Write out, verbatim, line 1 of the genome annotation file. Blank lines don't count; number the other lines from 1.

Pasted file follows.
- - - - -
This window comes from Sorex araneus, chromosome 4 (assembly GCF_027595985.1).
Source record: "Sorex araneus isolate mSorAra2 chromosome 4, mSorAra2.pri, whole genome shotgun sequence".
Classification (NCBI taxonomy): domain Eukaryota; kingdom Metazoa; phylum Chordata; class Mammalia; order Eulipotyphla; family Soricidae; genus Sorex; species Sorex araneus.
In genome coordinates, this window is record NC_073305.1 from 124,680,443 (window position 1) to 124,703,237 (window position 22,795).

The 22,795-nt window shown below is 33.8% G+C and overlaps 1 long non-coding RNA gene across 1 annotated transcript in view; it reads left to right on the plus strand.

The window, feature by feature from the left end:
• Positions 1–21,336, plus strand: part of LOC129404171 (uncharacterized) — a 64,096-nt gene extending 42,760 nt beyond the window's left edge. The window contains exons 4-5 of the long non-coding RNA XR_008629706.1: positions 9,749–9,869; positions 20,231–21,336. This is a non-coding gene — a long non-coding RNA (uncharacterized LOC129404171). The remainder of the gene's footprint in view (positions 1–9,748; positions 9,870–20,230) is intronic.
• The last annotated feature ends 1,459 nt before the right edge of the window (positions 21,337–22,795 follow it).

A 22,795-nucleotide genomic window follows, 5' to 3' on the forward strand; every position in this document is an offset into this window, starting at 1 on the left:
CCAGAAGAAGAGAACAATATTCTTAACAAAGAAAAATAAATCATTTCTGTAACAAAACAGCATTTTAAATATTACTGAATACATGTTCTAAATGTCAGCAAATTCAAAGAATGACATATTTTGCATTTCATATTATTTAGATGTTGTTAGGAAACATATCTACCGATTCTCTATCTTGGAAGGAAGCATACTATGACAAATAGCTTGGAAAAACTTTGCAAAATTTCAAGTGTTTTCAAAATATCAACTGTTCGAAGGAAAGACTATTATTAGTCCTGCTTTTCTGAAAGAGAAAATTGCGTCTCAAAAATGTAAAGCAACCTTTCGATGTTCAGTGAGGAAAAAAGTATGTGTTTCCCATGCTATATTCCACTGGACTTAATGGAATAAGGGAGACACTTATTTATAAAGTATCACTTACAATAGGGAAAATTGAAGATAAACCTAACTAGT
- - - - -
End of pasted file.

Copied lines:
This window comes from Sorex araneus, chromosome 4 (assembly GCF_027595985.1).